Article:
(What follows is a mild re-arrangement of content from Sterling Seagrave’s too little known The Soong Dynasty)
He was a man with the relaxed, satisfied eyes of a well-fed rat in a starving city. His shaved egg-shaped head was flanked, of course, by large jug ears. He was born very poor, his parents died when he was very young, and he was given frequent beatings by his adoptive uncle, leaving him a face that was a pile of lumps surrounding large, yellow teeth. Born in Kaochiao, it was on the Shanghai waterfront that he made his career, first as a pear seller, then as an opium dealer and killer for hire.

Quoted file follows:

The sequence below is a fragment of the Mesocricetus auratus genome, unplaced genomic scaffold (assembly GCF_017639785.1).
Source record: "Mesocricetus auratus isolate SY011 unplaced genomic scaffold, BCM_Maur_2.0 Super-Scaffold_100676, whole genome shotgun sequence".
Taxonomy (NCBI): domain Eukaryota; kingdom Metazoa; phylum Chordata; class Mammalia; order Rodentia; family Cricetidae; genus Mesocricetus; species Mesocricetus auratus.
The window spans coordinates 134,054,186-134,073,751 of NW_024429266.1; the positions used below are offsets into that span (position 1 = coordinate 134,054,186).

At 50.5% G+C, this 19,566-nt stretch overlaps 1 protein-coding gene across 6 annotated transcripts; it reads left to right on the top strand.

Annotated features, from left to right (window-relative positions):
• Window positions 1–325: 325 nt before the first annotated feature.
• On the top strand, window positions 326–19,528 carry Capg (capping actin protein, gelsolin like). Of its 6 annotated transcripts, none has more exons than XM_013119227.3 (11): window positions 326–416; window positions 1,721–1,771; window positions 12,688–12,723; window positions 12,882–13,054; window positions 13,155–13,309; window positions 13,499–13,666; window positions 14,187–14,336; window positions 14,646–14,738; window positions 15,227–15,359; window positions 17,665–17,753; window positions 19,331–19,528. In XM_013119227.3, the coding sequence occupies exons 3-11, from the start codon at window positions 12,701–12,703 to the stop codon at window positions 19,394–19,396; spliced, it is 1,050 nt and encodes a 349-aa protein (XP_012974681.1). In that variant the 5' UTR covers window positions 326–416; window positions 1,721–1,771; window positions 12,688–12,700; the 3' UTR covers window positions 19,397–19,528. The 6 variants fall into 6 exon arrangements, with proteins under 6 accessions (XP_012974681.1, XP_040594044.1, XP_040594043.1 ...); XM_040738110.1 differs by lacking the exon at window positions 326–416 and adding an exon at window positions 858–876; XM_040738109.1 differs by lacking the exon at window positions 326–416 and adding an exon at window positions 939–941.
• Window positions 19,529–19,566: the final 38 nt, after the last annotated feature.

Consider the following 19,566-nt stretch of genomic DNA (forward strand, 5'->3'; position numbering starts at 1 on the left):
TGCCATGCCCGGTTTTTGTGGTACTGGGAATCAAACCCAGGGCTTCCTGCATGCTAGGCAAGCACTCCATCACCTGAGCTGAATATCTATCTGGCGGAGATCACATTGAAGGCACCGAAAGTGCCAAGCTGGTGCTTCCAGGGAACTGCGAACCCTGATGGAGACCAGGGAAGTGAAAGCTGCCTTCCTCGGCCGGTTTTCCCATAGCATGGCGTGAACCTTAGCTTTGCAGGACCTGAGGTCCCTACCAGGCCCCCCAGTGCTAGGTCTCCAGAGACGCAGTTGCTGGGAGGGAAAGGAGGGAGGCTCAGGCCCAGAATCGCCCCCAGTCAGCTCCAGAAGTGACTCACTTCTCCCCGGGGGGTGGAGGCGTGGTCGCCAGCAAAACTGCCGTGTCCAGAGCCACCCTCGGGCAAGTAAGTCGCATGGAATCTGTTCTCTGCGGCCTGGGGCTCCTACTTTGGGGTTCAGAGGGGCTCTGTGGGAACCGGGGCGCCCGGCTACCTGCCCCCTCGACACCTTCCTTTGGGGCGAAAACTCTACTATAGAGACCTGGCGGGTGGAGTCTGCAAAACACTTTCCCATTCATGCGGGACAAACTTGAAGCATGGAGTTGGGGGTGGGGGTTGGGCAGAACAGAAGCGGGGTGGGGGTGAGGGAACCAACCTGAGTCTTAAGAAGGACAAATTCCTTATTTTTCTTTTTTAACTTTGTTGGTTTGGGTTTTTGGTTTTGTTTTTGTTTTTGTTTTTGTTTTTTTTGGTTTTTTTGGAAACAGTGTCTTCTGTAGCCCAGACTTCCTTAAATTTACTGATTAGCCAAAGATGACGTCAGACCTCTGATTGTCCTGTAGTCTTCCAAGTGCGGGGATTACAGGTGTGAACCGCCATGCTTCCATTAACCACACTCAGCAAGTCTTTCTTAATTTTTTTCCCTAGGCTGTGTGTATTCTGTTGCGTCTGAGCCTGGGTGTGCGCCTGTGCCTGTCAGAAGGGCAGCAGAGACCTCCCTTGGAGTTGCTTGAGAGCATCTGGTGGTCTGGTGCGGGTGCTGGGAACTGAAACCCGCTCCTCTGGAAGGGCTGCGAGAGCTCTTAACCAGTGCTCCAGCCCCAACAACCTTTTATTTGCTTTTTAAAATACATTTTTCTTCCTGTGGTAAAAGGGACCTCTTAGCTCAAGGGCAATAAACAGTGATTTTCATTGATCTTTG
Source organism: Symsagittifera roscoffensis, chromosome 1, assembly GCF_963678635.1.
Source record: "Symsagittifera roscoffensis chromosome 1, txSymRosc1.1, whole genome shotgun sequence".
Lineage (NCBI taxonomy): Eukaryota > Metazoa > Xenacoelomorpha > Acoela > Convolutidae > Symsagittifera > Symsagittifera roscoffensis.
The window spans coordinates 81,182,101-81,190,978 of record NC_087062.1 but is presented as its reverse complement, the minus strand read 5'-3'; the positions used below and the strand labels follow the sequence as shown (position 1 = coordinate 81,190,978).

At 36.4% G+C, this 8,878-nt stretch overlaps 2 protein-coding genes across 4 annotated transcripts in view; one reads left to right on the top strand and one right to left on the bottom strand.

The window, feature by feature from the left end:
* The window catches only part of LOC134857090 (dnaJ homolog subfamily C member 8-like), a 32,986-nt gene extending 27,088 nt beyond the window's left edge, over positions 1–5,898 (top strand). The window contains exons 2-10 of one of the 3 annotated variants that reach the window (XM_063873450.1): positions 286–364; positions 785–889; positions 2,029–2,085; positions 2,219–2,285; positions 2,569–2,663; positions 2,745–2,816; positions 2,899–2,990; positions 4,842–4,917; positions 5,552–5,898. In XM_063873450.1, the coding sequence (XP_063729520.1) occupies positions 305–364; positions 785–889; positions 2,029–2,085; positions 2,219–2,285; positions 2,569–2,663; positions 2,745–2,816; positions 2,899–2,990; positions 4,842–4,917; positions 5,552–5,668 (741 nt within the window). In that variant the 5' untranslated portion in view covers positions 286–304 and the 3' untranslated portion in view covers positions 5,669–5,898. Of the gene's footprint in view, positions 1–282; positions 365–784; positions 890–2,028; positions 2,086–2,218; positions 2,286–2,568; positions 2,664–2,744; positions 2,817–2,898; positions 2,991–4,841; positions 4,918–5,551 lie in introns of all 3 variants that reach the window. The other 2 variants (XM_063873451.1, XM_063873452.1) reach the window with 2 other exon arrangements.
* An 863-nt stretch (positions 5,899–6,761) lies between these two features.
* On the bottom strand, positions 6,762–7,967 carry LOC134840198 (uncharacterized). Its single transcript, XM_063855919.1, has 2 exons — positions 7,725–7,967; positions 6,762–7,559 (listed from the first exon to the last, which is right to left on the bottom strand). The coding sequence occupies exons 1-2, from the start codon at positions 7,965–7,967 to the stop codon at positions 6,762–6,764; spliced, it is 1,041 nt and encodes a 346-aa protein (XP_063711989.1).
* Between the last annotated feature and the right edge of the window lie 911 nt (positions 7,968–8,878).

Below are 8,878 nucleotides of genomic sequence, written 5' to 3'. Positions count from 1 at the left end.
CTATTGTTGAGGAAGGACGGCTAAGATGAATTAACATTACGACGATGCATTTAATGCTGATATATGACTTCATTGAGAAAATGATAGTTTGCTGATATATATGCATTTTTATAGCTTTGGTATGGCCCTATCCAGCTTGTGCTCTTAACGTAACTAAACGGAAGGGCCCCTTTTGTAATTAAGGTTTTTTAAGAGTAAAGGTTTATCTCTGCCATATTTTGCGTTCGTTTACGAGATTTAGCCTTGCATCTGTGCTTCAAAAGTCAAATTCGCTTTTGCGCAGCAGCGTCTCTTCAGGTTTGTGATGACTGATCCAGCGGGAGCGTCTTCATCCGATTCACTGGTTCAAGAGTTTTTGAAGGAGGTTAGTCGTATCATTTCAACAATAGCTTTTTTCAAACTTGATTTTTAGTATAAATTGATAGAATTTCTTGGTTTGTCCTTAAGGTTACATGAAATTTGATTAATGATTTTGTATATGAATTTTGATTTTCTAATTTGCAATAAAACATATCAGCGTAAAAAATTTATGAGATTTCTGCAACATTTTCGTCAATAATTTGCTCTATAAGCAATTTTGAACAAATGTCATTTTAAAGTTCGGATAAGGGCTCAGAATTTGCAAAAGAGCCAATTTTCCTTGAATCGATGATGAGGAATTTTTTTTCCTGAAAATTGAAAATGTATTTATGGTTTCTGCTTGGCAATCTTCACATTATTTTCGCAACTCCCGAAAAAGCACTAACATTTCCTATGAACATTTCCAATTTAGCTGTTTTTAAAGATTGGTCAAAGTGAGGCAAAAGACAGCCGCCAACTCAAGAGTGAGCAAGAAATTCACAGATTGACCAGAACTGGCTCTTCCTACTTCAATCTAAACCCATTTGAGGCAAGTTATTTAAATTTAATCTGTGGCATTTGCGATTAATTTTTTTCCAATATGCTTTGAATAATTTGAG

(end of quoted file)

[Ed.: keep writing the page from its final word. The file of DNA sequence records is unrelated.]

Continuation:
There were three gangs, the red, the blue, and the green which dominated the port city. Tu started out in the red, before the three joined forces, and Tu was made head of the green gang, which would soon take over all opium traffic in the city’s international settlement, that part controlled by colonial powers such as France, Germany, and Japan, where their respective citizens worked and pleasured. Tu would end up controlling all the city’s opium, and all the city’s guilds, from longshoremen to bank tellers. Shanghai’s postal workers let him pry into any man’s mail. Any company he wanted, he bent their board of directors to his will, and their employees made part of a guild that marched to his orders. Occasionally, a man might disagree with big-eared Tu. That man would be sent a gorgeous coffin, and that man would then come round to a different way of thinking. Tu soon had millions from others’ easy living, and he gave it away freely. He gave freely to widows, he gave freely to orphans, all of Shanghai’s many misfortunates. He liked nothing better than bullying Shanghai’s pawnbrokers, the vermin who preyed on the indebted. He relaxed by smoking opium with the Blue Chamber District’s prostitutes, women who had feet bound to three inches or less.